In some instances, where the adapter has to be filed or dressed away to fit the socket of a metal head, for example, it is advantageous toforln a reduced extension on the metal shaft which extends into the smaller end of the adapter. This construction will be understood by reference to Figure 3 Where the shaft is provided with an extension H of-reduced diameter and preferably cylindrical or of uniform diameter. As shown, this extension is in the form of a. two diameter sleeve, the larger diameter fitting and secured firmly in the end of 'the shaft body and the smaller diameter extending beyond and fitting tightly within a correspondingA bore in the adapter.
` It will be noted that the adapter prevents localization of strains at any one 'point in the shaft withthe result that fiexure occurs gradually. The cushioning effect prevents transmission of vibration such as would be liable to' occury were the head and shaft made an integral structure or connected rigidly in direct contact with each other. It will also be seen that with this' invention a favorite golf club may be fitted with a metal shaft should the wood shaft be broken or destroyed.
What is claimed is:
1. A golf club comprising a head having a tapering shaft socket, a tubular metallic shaft `having one end located concentrically within but of less diameter than the Socket and an adapter vsurrounding said shaft and tapering from an intermediate point toward each end, vone tapering end being seated within the socket and the other tapering end extending upwardly from the socket and closely embracing the shaft whereby localization of bending stress in a single plane is prevented.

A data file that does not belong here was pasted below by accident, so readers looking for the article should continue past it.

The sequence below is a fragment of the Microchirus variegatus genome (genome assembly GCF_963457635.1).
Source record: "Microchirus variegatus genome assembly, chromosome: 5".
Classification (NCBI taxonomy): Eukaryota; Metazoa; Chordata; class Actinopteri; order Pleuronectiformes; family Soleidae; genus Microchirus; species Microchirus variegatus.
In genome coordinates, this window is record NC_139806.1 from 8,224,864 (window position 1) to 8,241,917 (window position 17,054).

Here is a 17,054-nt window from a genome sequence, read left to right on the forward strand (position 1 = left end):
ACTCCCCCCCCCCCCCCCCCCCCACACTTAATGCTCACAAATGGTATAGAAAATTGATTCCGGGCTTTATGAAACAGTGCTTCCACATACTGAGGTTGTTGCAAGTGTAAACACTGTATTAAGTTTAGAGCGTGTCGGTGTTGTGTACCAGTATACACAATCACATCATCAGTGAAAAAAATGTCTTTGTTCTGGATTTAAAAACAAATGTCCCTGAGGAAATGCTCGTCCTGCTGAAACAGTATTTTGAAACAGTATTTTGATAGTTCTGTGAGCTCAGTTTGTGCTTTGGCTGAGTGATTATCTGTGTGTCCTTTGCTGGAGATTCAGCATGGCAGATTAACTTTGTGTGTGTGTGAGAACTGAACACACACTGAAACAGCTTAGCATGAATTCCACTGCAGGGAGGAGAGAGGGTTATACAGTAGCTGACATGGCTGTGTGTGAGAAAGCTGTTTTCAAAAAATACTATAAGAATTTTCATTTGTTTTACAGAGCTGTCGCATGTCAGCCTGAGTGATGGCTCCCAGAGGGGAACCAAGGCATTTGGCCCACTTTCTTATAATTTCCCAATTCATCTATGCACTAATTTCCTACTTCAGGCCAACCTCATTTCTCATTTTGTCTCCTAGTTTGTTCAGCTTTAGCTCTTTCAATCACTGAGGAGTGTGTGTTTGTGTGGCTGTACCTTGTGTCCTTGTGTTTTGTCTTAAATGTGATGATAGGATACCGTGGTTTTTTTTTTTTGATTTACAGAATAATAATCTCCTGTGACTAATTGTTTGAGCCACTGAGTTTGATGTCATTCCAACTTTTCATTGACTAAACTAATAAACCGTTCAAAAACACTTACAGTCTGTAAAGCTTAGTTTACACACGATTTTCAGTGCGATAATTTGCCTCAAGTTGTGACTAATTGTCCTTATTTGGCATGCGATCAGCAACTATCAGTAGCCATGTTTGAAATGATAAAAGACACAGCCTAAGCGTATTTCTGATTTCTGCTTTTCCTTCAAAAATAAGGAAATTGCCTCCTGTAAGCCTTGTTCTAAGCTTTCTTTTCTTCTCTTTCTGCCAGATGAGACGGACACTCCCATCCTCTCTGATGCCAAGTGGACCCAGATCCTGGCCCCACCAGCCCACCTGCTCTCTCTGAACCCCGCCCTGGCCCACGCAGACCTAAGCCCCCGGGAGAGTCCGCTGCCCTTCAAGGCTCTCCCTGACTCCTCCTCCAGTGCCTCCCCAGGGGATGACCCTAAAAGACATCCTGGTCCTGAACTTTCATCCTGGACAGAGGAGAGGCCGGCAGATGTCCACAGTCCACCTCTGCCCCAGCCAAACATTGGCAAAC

2. A golf club comprising a tubular me- Leaaeaa tallic shaft, a head-having an inwardly tapering shaft socket and a non-metallic adapter seated in said socket around the end of the shaft and gradually tapering above vand away from the socket to distribute the strains due to iexure or torsion through a considerable length of the shaft.
3. An adapter for connecting metallic shaftsto -the heads of golf clubs formed with anl axial bore for the reception of the end of the IshlaftA and an externalwcontour cylindrical in cross section and 'l'tpering from an intermediate point toward each end, one of said ends beingadapted to seat in the socket of the head and the other to closely .embrace and extend along the shaft above the socket whereby Hexure strains will be ,cushioned and distributed inthe shaft.
4. An adapter for connecting metallic shafts to the heads of golf clubs formed of non-metallic, non-resonant material with an axial bore for the reception of the end of the shaft and an lexternal contour cylindrical in cross section and tapering from an intermediate point toward each end, one of said ends being adapted to seat in the socket of the head and the other to closely embrace .and extend along the shaft above the socket whereby flexure strains will be cushioned and distributed in the shaft.
5. A golfclub comprising a head having an inwardly tapering metallic shaft socket, a tapered tubular metallic shaft having an extension of reduced diameter at its .smaller end, and a nonmetallic adapter filling the space between the Smaller end and extension of the shaft and the wall of the socket.-
HERBERT C. LAGERBLADE.